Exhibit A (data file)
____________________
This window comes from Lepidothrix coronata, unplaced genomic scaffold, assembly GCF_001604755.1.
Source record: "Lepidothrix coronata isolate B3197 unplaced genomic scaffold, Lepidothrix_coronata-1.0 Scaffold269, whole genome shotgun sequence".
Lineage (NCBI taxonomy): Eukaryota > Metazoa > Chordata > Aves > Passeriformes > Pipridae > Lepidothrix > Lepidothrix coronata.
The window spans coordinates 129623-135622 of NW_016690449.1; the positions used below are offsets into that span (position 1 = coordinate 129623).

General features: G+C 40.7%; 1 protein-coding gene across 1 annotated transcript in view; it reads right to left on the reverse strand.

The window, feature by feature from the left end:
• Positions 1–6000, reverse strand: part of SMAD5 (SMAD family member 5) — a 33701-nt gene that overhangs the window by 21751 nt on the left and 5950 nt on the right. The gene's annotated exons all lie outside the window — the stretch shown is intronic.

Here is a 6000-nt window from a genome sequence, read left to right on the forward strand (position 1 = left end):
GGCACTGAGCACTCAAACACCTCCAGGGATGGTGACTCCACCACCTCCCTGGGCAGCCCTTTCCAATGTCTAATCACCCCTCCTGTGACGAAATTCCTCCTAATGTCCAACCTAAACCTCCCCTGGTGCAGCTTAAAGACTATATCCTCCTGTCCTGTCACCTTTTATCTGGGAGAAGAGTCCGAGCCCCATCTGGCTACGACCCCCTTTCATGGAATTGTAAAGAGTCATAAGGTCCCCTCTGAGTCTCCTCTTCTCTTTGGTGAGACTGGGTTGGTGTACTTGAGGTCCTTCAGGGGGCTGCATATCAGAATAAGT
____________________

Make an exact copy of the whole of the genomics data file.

This window comes from Lepidothrix coronata, unplaced genomic scaffold, assembly GCF_001604755.1.
Source record: "Lepidothrix coronata isolate B3197 unplaced genomic scaffold, Lepidothrix_coronata-1.0 Scaffold269, whole genome shotgun sequence".
Lineage (NCBI taxonomy): Eukaryota > Metazoa > Chordata > Aves > Passeriformes > Pipridae > Lepidothrix > Lepidothrix coronata.
The window spans coordinates 129623-135622 of NW_016690449.1; the positions used below are offsets into that span (position 1 = coordinate 129623).

General features: G+C 40.7%; 1 protein-coding gene across 1 annotated transcript in view; it reads right to left on the reverse strand.

The window, feature by feature from the left end:
• Positions 1–6000, reverse strand: part of SMAD5 (SMAD family member 5) — a 33701-nt gene that overhangs the window by 21751 nt on the left and 5950 nt on the right. The gene's annotated exons all lie outside the window — the stretch shown is intronic.

Here is a 6000-nt window from a genome sequence, read left to right on the forward strand (position 1 = left end):
GGCACTGAGCACTCAAACACCTCCAGGGATGGTGACTCCACCACCTCCCTGGGCAGCCCTTTCCAATGTCTAATCACCCCTCCTGTGACGAAATTCCTCCTAATGTCCAACCTAAACCTCCCCTGGTGCAGCTTAAAGACTATATCCTCCTGTCCTGTCACCTTTTATCTGGGAGAAGAGTCCGAGCCCCATCTGGCTACGACCCCCTTTCATGGAATTGTAAAGAGTCATAAGGTCCCCTCTGAGTCTCCTCTTCTCTTTGGTGAGACTGGGTTGGTGTACTTGAGGTCCTTCAGGGGGCTGCATATCAGAATAAGT